Although many Bangladeshi Hindu refugees have been living in India, they have done so without formal legal status. Prior to the Citizenship Amendment Act, the government had granted some refugees from Bangladesh living in India long term visas with the right to purchase land, but other hurdles remained.
Pakistan: The modern Pakistani state was created by partitioning the Indian subcontinent in 1947, following the British withdrawal, into secular Republic of India and the Islamic Republic of Pakistan. At the time of Partition, the Hindu population in Pakistan (the area formerly comprising West Pakistan) was approximately 26%, but millions of Hindus and Sikhs fled violence and riots for the safety of India. Today, Hindus are less than 2% (human rights groups have suggested that the government has intentionally lowered the figures to deprive minorities of services and political representation).
Pakistan is a federal republic with a significant role for Islamic law in the Constitution and legal system. The military establishment is the primary power-broker in the country and provides support and funding to Islamic militant groups operating throughout the region. Religious minorities face widespread persecution and a complex set of discriminatory laws and constitutional injunctions. The state, the military, and members of Pakistani civil society violate the human rights and religious freedom of its citizens, namely through blasphemy laws; abductions/forced conversions; sectarian attacks; and enforced disappearances and extrajudicial killings. Moreover, with the constitutional preference for Islam, religious identification laws, and depiction of non-Muslims in school textbook institutionalized discrimination and the second-class status of minorities, ensuring generational bigotry towards Hindus, Christians, and Jews.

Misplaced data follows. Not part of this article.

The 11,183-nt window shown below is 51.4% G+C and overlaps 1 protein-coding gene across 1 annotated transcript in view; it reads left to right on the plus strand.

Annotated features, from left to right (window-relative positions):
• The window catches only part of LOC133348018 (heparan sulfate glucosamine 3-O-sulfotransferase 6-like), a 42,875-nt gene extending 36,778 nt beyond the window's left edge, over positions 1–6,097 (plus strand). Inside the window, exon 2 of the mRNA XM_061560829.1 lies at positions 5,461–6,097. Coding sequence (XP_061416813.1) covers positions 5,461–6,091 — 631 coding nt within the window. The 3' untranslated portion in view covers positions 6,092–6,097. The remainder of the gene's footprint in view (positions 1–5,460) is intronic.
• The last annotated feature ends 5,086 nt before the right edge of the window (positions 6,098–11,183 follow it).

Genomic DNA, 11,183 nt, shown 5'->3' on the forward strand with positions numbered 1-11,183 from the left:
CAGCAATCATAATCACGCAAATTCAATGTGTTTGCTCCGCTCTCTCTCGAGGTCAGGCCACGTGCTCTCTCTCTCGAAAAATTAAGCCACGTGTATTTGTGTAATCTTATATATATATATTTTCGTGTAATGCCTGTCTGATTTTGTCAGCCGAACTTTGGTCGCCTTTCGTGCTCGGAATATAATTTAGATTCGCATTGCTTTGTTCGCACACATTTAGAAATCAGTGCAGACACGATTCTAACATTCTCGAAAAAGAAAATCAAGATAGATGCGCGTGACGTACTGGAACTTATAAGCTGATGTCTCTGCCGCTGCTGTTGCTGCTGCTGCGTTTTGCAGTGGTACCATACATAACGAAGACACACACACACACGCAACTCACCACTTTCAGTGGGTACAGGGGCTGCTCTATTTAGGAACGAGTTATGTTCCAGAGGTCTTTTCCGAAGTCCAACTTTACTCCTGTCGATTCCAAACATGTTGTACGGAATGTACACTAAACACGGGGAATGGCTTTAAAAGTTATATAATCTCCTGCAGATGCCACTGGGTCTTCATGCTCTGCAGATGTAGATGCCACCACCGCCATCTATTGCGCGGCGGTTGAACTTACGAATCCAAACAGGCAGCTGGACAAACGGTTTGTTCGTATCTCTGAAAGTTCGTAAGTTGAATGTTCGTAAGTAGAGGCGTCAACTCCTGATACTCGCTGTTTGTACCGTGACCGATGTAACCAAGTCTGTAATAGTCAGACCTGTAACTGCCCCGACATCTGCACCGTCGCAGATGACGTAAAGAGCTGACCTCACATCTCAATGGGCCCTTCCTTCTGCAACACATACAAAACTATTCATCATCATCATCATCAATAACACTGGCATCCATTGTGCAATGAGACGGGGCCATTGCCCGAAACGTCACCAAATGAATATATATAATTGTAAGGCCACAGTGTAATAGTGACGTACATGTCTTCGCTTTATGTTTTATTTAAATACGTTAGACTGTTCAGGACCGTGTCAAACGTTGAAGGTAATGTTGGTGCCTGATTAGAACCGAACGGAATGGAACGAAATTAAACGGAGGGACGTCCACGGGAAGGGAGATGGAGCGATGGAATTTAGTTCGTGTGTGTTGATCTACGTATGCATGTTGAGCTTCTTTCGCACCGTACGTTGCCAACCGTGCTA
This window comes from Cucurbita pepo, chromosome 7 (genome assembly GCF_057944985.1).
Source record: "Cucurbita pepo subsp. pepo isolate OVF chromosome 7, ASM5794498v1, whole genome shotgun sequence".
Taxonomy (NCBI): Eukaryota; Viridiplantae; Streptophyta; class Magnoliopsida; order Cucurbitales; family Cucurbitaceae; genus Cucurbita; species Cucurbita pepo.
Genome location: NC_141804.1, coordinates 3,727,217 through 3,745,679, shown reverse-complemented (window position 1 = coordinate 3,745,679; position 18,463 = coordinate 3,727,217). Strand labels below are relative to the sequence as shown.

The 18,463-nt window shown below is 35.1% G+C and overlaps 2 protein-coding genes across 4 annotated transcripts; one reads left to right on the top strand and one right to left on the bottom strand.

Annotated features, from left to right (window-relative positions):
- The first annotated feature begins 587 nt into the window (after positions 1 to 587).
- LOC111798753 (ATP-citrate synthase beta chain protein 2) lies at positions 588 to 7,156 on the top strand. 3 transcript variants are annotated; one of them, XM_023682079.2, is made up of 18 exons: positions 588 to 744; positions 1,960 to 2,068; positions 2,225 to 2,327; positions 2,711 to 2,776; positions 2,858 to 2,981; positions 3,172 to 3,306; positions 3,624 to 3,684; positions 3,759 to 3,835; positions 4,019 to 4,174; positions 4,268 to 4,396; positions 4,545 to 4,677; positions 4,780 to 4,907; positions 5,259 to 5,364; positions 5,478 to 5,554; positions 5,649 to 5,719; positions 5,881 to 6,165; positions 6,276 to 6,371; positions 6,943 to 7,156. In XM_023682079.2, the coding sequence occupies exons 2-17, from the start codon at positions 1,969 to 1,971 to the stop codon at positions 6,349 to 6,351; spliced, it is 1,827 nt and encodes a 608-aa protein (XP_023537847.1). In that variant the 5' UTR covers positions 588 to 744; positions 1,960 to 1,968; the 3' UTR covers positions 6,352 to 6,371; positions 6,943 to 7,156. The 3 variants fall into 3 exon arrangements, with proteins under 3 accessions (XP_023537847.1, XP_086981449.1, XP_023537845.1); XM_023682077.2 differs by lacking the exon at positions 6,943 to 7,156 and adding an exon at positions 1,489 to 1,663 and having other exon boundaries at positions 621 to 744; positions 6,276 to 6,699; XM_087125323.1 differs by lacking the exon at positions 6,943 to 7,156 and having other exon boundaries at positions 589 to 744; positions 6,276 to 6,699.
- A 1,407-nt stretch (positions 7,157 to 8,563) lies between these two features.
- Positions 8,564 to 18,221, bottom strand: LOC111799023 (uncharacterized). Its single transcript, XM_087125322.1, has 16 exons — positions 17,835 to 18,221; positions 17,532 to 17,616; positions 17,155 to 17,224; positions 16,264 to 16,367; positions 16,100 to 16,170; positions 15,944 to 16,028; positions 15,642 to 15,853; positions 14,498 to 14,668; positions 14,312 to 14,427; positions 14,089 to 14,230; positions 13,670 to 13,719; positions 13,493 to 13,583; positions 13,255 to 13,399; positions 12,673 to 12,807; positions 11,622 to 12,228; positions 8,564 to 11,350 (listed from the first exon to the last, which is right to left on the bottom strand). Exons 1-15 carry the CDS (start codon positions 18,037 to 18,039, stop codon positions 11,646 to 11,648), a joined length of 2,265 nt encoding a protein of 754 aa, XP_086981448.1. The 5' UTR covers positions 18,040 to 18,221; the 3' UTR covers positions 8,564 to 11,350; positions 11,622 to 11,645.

Religious minority women and girls are especially vulnerable. An estimated 1,000 Christian and Hindu women are abducted and forcibly converted to Islam every year. Often, after being abducted, these girls are forcibly married to complete strangers, often twice their age, raped, sold off, or forced into the sex trade. According to several human rights reports, 20 – 25 Hindu girls are kidnapped and forcibly converted to Islam every month in Sindh province alone, some as young as three or four years old. Often, after being abducted, these girls are raped, sold off, or forced into prostitution.
Similarly, Hindus and other minorities have been subjected to the bonded labor system, attacks on religious sites and the illegal occupation of temples, and other acts of intolerance at the hands of non-state actors with the complicit or implicit support of government officials (or failure to act).
As the largest democracy in the world and an emerging global leader, we believe India should continue to be a beacon for the religiously and ethnically persecuted in its region, and a torchbearer of secularism, pluralism, and religious freedom.
Suhag A. Shukla, Esq.
Samir Kalra, Esq.
Managing Director, Policy”